Drake’s hang-ups remain the stuff of legend. He rarely performed live; no footage and little audio exist of the artist in performance. What we know of the clearly tortured artist is, for the most part, to be discerned from his often-downcast lyrics. Debate over whether Drake took his own life or met with an accident, persists. It all adds to the legend. And, truth be told, to the appeal.
“There really is a lot of mystery,” Jackson confirms. “I think people fall in love in equal measure with the music and the myth of Nick.”
To that charge, Swinghammer pleads guilty.
“I think when I was younger I did sort of find that kind of a romantic notion,” he says of Drake’s mysterious life and premature death, adding the first detail he recalls hearing about the artist’s personal life was “that he had committed suicide at his own birthday party.” Untrue, but ideally suited to myth-making.
“He does seem to be foreshadowing death in a lot of lyrics,” Swinghammer opines, “with some very subtle references, and others that are overt. It’s fascinating; it’s something you can’t separate from the material. And in a way he’s really benefitted from having his life and work encapsulated in such a brief period. He wasn’t around to repeat himself endlessly and become boring, or sell out, or become monotonous. There is this very vital period, forever frozen. One can only speculate what could have happened.”
Consider that a tip for you young, budding musicians.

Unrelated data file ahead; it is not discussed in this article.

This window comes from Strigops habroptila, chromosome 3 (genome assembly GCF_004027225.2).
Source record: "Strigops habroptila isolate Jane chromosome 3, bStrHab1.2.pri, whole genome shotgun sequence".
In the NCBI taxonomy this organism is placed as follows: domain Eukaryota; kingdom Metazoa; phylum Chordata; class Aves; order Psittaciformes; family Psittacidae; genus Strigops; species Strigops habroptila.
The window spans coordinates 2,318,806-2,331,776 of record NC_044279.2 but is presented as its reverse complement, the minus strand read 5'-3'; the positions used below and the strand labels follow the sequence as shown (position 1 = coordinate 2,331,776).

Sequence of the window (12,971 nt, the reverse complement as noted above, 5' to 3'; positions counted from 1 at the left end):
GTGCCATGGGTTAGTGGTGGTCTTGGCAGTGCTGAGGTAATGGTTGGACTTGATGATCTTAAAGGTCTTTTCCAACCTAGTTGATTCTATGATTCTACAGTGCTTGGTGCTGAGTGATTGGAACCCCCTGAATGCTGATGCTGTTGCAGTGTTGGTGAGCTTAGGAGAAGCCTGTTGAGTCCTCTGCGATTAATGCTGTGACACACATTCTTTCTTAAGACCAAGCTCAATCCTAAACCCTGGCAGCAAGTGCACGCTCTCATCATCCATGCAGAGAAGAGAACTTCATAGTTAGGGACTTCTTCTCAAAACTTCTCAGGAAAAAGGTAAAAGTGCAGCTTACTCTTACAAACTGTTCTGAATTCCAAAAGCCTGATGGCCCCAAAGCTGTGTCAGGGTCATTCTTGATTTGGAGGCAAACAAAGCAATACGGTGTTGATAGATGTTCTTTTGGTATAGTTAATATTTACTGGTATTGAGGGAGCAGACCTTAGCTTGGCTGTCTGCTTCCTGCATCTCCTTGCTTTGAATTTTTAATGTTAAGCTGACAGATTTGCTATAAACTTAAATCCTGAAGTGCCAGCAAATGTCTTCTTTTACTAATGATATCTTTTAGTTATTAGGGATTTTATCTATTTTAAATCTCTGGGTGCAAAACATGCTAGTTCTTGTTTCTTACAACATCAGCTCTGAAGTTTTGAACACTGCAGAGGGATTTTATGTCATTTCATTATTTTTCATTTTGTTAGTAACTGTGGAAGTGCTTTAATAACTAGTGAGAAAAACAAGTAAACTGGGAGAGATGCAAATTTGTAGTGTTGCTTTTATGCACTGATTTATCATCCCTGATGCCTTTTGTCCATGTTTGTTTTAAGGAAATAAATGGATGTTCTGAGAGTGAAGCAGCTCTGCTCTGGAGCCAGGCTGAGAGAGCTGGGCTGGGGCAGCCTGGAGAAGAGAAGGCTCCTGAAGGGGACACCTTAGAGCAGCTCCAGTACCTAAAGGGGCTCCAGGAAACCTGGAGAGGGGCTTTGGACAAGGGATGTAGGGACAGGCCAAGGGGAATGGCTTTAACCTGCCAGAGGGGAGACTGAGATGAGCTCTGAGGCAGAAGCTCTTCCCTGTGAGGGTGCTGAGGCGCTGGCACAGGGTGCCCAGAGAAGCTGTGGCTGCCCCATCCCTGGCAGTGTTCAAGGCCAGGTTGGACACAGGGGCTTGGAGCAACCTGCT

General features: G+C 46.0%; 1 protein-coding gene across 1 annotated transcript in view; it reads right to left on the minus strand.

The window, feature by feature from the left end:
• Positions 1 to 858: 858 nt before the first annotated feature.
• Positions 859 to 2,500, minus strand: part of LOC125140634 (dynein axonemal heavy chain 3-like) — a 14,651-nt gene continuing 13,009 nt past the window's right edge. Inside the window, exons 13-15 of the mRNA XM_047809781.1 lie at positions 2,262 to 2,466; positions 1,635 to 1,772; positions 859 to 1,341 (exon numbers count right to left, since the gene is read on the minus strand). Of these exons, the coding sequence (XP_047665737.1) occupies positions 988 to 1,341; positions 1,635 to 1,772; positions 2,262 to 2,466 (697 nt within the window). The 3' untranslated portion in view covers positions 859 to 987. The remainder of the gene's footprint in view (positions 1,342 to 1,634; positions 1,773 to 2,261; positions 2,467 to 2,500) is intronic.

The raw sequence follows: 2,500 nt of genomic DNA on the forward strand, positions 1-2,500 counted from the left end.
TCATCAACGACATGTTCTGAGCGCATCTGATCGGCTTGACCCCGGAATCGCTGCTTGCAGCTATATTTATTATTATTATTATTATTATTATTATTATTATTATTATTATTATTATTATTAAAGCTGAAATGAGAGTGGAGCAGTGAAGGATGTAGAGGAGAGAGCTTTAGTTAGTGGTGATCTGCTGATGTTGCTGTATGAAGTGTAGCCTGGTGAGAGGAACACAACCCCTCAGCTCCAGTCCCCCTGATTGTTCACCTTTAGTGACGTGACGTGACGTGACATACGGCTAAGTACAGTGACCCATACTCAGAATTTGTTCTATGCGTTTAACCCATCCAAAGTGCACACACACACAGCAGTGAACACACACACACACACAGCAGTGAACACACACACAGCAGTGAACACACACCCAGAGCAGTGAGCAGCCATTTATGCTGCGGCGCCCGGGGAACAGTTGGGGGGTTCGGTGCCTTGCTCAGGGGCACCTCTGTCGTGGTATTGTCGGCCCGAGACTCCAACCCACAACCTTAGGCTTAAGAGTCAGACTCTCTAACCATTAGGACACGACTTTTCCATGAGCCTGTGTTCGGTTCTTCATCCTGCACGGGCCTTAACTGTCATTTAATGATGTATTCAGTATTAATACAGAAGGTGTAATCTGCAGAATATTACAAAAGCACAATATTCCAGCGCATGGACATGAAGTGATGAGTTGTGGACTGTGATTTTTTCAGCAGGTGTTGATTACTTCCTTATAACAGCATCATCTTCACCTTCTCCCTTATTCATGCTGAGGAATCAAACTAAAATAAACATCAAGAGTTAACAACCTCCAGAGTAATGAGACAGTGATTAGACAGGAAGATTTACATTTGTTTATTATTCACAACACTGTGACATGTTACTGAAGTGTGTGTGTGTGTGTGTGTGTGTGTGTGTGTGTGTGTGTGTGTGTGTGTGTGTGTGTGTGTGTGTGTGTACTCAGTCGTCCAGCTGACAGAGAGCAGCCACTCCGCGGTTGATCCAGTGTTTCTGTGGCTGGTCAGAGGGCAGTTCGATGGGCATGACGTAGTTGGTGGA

For what is forever frozen is unparalleled in popular music. That rarest of things: a flawless song catalogue. And, thanks to Jackson and friends, that catalogue will continue to live and breathe, celebrated by new generations of listeners. Troubled or otherwise.
“When you discover Nick Drake music you don’t associate it with anything else,” Jackson says of the songs’ continuing ability to touch heart and soul in unsuspecting listeners. “You know, our parents played us Beatles records; they didn’t play us Nick Drake records. So everyone comes to Nick Drake in their own time and in their own way.”
For Ottawans, that time can be Friday, at 8 p.m. It’s a celebration, and a forbidding challenge for some of our country’s finest interpreters of song. Drake’s CDs will be available for purchase, as will material by the evening’s performers – including a 12” single featuring Swinghammer’s arrangement of River Man. (The fetching single sports a portrait of Drake, painted by Swinghammer, on the cover.)
“My goal,” Swinghammer states, “is to find a personal way to express material that’s different. To find a unique way to do it. Some people do it very faithfully, but that doesn’t interest me.”
Jackson will be among those playing in the band, and offering a unique way to approach the material of Drake. A veteran singer and songwriter himself, the Torontonian has in recent years been consumed by the spectre of the Drake muse. And if that threatens to overshadow his own solo career, so be it.
“There are worse things to be known as, as far as I’m concerned,” Jackson concludes. “I’m touring with some of my favourite musicians and we’re playing the music I love the most in the world. If people only know me as the guy who did the Nick Drake tour, that might be the only way they know me. I’m comfortable with that.”